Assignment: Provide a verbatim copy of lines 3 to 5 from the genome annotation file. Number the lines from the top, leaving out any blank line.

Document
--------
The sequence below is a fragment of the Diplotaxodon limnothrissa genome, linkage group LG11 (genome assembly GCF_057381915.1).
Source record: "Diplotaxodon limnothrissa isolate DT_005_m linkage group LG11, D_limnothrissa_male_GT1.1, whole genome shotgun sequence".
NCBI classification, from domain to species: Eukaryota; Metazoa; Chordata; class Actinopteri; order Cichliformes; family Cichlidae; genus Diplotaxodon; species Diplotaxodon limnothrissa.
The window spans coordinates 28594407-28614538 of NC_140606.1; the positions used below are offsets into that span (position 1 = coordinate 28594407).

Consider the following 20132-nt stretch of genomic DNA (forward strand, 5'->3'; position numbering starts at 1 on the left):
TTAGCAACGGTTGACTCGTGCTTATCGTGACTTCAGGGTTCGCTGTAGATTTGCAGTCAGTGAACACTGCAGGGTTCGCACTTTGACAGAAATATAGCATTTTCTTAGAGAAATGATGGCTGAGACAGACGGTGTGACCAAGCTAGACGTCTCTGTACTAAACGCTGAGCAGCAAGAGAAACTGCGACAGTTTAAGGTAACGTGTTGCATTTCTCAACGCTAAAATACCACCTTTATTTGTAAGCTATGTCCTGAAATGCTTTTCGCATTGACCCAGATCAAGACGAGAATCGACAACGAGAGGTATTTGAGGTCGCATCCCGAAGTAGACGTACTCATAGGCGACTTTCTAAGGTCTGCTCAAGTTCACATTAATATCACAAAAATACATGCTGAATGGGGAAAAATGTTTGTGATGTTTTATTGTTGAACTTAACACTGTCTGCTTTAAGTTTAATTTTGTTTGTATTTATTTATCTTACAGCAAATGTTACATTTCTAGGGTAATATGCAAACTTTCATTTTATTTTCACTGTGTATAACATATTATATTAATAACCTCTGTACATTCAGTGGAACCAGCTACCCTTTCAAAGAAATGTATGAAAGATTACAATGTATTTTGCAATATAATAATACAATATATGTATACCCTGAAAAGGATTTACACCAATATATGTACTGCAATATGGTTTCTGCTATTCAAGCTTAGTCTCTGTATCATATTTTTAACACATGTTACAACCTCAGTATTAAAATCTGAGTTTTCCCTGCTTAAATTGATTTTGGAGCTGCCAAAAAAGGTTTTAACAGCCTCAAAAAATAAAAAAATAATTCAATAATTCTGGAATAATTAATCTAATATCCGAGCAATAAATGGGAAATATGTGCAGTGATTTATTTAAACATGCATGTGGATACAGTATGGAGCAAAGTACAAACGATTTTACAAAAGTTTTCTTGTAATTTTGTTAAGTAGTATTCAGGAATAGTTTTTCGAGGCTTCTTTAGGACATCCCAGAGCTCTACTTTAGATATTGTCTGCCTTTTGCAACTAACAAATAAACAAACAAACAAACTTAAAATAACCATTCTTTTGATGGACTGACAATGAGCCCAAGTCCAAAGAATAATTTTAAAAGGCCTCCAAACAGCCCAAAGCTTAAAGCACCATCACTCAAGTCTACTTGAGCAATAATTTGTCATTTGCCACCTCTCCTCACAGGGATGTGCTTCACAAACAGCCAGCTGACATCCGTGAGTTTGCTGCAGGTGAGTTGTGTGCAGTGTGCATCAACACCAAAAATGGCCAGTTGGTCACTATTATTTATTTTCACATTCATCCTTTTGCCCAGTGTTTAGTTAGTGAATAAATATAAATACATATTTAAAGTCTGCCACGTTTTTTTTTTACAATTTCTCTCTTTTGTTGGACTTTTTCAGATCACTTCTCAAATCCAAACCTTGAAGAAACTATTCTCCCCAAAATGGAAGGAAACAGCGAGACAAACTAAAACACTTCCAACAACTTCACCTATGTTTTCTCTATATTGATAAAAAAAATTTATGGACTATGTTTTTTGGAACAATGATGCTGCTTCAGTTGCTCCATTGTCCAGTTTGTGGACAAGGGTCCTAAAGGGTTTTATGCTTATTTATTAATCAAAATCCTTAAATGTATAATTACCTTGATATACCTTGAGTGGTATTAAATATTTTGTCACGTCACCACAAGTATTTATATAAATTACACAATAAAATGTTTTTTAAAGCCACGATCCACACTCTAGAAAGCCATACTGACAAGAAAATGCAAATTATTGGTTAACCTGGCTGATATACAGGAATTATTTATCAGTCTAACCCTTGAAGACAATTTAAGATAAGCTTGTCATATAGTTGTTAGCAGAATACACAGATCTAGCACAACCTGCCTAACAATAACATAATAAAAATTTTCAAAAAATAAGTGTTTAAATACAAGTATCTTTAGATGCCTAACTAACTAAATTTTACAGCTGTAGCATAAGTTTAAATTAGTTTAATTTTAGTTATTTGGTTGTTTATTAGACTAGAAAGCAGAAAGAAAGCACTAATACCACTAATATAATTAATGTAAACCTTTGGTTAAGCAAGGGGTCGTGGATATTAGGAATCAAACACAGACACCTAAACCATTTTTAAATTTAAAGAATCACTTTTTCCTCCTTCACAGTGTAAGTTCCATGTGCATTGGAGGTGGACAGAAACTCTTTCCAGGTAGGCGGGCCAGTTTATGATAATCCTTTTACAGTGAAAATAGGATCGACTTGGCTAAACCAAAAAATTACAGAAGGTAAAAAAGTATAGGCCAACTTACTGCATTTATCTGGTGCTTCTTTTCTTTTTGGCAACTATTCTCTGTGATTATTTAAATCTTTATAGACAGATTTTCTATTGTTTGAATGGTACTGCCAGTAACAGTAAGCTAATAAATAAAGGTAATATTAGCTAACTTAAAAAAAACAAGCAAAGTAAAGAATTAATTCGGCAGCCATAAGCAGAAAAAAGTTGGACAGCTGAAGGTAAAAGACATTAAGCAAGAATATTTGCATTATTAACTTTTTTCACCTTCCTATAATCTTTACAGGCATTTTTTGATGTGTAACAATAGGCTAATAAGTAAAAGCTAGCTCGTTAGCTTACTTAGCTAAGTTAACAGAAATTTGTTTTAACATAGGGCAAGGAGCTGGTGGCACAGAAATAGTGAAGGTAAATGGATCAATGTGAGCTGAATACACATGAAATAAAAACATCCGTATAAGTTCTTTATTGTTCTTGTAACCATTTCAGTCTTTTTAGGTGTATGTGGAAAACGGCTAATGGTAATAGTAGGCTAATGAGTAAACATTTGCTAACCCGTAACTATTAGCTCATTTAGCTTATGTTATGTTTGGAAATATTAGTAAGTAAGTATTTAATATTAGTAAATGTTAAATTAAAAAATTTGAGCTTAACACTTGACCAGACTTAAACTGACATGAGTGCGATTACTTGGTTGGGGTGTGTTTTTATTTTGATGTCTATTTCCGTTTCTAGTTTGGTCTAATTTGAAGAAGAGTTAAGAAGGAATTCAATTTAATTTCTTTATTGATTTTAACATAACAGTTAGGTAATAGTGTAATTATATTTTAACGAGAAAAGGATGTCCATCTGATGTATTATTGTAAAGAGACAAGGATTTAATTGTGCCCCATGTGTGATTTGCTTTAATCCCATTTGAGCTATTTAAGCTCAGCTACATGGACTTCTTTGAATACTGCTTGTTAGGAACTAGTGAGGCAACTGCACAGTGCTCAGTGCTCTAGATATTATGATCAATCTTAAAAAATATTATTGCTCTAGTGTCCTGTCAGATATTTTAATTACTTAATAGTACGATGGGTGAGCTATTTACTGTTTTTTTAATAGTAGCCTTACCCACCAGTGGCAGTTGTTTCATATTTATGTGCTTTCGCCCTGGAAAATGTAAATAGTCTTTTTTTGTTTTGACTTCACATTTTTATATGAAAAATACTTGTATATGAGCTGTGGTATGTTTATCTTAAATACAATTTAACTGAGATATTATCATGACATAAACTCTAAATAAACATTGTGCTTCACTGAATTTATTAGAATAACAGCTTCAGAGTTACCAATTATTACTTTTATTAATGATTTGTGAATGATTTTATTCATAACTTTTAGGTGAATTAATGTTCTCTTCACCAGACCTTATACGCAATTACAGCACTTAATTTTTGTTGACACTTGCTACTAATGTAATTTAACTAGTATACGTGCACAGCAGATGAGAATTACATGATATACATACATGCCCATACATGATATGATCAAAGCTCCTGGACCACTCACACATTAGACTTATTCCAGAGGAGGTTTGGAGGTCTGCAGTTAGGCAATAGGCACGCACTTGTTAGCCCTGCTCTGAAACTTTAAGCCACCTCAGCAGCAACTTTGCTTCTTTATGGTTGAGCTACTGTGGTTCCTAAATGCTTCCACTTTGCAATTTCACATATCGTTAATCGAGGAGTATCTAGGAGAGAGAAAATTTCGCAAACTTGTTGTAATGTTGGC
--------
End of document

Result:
NCBI classification, from domain to species: Eukaryota; Metazoa; Chordata; class Actinopteri; order Cichliformes; family Cichlidae; genus Diplotaxodon; species Diplotaxodon limnothrissa.
The window spans coordinates 28594407-28614538 of NC_140606.1; the positions used below are offsets into that span (position 1 = coordinate 28594407).

Consider the following 20132-nt stretch of genomic DNA (forward strand, 5'->3'; position numbering starts at 1 on the left):